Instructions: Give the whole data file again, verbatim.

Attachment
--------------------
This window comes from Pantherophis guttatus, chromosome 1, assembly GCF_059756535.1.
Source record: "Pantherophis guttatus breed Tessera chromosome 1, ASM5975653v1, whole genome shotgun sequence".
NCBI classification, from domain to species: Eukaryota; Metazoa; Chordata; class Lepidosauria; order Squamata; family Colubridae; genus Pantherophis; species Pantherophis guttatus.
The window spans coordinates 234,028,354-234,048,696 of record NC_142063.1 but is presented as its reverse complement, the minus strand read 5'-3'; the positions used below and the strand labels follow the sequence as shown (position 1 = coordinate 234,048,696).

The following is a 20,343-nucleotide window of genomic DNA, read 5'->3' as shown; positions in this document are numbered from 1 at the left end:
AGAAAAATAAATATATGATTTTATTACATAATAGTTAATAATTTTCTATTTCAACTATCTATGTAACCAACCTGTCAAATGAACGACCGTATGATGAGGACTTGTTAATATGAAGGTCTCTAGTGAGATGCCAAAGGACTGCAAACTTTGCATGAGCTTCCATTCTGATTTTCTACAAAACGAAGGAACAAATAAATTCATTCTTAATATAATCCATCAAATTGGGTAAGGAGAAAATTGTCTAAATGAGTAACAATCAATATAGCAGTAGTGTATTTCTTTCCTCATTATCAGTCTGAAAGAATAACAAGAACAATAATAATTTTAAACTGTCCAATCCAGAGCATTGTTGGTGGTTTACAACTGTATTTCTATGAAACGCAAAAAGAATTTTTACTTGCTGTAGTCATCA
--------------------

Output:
This window comes from Pantherophis guttatus, chromosome 1, assembly GCF_059756535.1.
Source record: "Pantherophis guttatus breed Tessera chromosome 1, ASM5975653v1, whole genome shotgun sequence".
NCBI classification, from domain to species: Eukaryota; Metazoa; Chordata; class Lepidosauria; order Squamata; family Colubridae; genus Pantherophis; species Pantherophis guttatus.
The window spans coordinates 234,028,354-234,048,696 of record NC_142063.1 but is presented as its reverse complement, the minus strand read 5'-3'; the positions used below and the strand labels follow the sequence as shown (position 1 = coordinate 234,048,696).

The following is a 20,343-nucleotide window of genomic DNA, read 5'->3' as shown; positions in this document are numbered from 1 at the left end:
AGAAAAATAAATATATGATTTTATTACATAATAGTTAATAATTTTCTATTTCAACTATCTATGTAACCAACCTGTCAAATGAACGACCGTATGATGAGGACTTGTTAATATGAAGGTCTCTAGTGAGATGCCAAAGGACTGCAAACTTTGCATGAGCTTCCATTCTGATTTTCTACAAAACGAAGGAACAAATAAATTCATTCTTAATATAATCCATCAAATTGGGTAAGGAGAAAATTGTCTAAATGAGTAACAATCAATATAGCAGTAGTGTATTTCTTTCCTCATTATCAGTCTGAAAGAATAACAAGAACAATAATAATTTTAAACTGTCCAATCCAGAGCATTGTTGGTGGTTTACAACTGTATTTCTATGAAACGCAAAAAGAATTTTTACTTGCTGTAGTCATCA